Land Passenger Transport
Sector trends & challenges
Impact of lockdown measures
Lockdown measures, social distancing and low public confidence have substantially reduced passenger loads. Rebuilding passenger confidence will be essential to the sector’s recovery.
Ongoing financial support has been critical for operators in maintaining essential services. Within the rail industry, this is being allied with a fundamental change in the franchising model.
Long-term trends and liquidity
Even after restrictions end and confidence returns, reduced commuting may hinder the extent to which demand returns to historic norms.
Sector rating profile
Bus usage has been falling for several years, resulting in margin pressure – particularly for regional operators outside London where there is an unregulated structure. However, the core bus businesses of major transport operators remain strong and profitable. UK Rail has experienced significant stress and distress, with a number of franchises terminated by the Department for Transport. Fundamental changes in the franchising system are currently underway which are likely to de-risk rail operations through management contracts, with central government assuming revenue risk.
Land passenger transport
During the COVID-19 pandemic, the fortunes of the sector have varied significantly depending on both the mode of transport and location. Whilst rail and London bus operators have been relatively insulated from the downturn in passenger volumes, regional bus operations have been reliant upon direct Government support.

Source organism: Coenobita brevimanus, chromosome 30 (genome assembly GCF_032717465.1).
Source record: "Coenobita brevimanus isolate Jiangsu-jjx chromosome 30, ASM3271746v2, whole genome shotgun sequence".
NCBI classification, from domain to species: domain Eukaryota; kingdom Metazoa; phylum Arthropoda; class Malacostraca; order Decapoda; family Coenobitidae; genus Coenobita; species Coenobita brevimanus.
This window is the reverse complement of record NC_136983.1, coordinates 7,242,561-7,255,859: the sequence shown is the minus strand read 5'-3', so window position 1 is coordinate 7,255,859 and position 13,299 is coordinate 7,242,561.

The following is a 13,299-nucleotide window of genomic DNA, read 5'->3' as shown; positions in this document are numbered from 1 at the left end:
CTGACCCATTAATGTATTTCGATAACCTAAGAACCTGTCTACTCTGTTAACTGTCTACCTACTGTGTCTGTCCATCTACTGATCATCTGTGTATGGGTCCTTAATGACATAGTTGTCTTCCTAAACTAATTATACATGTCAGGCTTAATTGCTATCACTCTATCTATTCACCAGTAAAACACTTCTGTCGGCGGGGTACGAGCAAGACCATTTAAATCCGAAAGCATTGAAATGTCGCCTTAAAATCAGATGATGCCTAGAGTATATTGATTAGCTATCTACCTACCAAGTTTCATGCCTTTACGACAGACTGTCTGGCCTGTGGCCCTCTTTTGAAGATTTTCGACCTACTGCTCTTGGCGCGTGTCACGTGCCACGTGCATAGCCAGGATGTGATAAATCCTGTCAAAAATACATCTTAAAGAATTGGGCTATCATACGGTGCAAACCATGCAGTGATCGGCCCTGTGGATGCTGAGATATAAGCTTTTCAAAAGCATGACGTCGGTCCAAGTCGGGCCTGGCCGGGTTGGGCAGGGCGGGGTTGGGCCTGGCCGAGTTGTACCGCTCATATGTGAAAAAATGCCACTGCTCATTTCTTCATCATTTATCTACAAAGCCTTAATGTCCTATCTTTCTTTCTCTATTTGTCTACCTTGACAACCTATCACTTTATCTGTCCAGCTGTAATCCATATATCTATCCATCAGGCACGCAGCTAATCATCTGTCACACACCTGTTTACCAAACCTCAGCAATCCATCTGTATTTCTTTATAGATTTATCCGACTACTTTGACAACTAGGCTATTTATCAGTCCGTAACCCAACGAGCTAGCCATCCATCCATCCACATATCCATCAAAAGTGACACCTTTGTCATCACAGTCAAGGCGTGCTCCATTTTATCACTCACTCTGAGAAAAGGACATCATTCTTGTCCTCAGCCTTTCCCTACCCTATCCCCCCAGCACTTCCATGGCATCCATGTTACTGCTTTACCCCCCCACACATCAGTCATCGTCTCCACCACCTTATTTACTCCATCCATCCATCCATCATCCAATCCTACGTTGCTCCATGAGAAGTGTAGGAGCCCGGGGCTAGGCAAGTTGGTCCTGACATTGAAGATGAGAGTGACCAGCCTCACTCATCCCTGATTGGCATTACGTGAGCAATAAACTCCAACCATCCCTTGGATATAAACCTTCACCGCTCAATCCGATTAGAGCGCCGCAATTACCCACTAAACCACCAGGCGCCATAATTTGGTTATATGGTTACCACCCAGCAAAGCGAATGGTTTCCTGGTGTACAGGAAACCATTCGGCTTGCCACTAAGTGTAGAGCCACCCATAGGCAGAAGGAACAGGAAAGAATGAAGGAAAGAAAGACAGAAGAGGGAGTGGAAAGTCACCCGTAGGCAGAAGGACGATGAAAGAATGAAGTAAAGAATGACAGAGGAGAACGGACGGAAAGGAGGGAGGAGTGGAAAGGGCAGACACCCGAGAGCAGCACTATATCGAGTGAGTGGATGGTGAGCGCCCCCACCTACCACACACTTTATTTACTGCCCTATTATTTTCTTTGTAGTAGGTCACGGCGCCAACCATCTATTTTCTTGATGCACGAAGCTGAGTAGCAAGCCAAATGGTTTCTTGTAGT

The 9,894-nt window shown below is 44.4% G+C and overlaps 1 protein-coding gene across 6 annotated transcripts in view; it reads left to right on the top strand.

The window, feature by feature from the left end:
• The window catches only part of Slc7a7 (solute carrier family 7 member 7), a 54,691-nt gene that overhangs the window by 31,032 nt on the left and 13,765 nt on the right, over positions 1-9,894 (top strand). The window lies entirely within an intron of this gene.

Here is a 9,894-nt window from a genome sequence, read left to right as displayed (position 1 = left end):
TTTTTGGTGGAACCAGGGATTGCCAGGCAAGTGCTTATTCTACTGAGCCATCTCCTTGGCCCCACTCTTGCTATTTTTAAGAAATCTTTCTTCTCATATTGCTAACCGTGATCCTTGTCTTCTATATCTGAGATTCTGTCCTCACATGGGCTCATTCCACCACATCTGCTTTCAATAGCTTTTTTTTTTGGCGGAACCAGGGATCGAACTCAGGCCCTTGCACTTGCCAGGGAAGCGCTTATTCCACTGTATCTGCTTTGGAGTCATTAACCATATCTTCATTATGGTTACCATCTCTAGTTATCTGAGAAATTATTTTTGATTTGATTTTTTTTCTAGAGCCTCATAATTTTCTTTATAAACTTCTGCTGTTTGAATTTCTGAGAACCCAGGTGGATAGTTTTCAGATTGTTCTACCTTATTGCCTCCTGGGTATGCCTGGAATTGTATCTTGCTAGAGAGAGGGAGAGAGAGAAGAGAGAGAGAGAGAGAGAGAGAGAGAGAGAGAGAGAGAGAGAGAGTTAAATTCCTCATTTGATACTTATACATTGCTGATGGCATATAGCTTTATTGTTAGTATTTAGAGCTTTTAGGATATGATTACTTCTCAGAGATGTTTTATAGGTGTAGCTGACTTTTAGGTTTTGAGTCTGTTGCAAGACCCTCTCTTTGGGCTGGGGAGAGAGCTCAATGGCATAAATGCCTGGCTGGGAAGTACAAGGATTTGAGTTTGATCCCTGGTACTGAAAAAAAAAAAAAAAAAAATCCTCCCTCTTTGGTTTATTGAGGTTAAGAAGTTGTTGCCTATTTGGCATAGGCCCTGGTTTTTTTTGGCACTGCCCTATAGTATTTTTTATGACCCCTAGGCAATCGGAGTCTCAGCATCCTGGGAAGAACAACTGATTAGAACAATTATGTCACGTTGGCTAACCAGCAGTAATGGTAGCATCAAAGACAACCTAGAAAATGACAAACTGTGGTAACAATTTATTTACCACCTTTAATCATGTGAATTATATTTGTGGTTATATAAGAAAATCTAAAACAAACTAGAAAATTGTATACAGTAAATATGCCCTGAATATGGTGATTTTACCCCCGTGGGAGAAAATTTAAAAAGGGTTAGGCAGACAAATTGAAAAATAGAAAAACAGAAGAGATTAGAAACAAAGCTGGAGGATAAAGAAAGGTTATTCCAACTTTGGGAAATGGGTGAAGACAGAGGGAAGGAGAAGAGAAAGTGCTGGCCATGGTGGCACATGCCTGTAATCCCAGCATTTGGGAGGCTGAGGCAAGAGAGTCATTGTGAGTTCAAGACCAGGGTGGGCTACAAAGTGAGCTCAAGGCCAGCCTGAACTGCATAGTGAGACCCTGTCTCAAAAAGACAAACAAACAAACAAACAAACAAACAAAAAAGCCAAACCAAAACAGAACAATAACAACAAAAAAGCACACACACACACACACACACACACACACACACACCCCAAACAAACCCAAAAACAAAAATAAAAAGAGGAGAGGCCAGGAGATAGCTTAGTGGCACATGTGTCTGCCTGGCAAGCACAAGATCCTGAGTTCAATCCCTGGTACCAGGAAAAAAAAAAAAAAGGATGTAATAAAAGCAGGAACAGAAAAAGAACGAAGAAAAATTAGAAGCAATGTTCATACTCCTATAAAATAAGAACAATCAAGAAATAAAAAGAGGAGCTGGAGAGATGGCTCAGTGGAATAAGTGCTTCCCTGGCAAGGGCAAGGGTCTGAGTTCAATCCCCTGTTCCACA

Ongoing financial support is critical in order to help businesses within the sector to navigate this difficult period. Reduced demand is impacting regional bus operators; however, London operators are insulated from revenue risk through their TfL contracts. Emergency Recovery Management Arrangements (ERMAs) were introduced in September 2020 and are providing an effective support mechanism for rail operators.
The sector will need to be agile to adapt to demand whilst continuing to provide a much-needed public service. Managing costs whilst continuing to invest in new technologies, such as hybrid, electric or hydrogen vehicles, will be critical in meeting environmental regulations.
Over the long-term, we’re confident that demand for public transport will return – albeit, whether it returns to historic norms will be largely dependent upon the shape of future working and the extent to which homeworking replaces the daily commute.
Find Your Expert
David Pike is Interpath Lead for the Transport & Logistics sector, which includes Land Passenger Transport as one of four core segments. Peter Burnett leads our approach to Land Passenger Transport nationally for Interpath. For a full list of our senior people with experience in the sector use the button below.Our senior team